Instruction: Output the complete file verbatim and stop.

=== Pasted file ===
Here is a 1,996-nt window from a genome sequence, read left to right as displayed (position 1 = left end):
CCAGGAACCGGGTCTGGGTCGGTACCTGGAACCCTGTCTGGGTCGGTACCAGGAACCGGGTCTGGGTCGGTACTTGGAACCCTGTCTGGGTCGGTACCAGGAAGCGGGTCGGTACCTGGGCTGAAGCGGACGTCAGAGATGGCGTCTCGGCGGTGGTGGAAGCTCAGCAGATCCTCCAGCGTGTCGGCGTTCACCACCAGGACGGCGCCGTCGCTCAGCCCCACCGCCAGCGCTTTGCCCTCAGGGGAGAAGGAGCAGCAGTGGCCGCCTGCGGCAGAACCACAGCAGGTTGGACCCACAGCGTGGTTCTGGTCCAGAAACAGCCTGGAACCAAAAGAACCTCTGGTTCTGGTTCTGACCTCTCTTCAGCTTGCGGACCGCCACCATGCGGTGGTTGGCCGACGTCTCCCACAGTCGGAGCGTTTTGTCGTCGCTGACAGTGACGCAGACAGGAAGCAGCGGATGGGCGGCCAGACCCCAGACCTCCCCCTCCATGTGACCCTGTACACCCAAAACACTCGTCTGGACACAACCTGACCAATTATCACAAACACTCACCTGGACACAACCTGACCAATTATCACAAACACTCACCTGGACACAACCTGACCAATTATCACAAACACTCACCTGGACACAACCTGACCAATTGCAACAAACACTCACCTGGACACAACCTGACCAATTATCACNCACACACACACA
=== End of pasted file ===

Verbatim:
Here is a 1,996-nt window from a genome sequence, read left to right as displayed (position 1 = left end):
CCAGGAACCGGGTCTGGGTCGGTACCTGGAACCCTGTCTGGGTCGGTACCAGGAACCGGGTCTGGGTCGGTACTTGGAACCCTGTCTGGGTCGGTACCAGGAAGCGGGTCGGTACCTGGGCTGAAGCGGACGTCAGAGATGGCGTCTCGGCGGTGGTGGAAGCTCAGCAGATCCTCCAGCGTGTCGGCGTTCACCACCAGGACGGCGCCGTCGCTCAGCCCCACCGCCAGCGCTTTGCCCTCAGGGGAGAAGGAGCAGCAGTGGCCGCCTGCGGCAGAACCACAGCAGGTTGGACCCACAGCGTGGTTCTGGTCCAGAAACAGCCTGGAACCAAAAGAACCTCTGGTTCTGGTTCTGACCTCTCTTCAGCTTGCGGACCGCCACCATGCGGTGGTTGGCCGACGTCTCCCACAGTCGGAGCGTTTTGTCGTCGCTGACAGTGACGCAGACAGGAAGCAGCGGATGGGCGGCCAGACCCCAGACCTCCCCCTCCATGTGACCCTGTACACCCAAAACACTCGTCTGGACACAACCTGACCAATTATCACAAACACTCACCTGGACACAACCTGACCAATTATCACAAACACTCACCTGGACACAACCTGACCAATTATCACAAACACTCACCTGGACACAACCTGACCAATTGCAACAAACACTCACCTGGACACAACCTGACCAATTATCACNCACACACACACA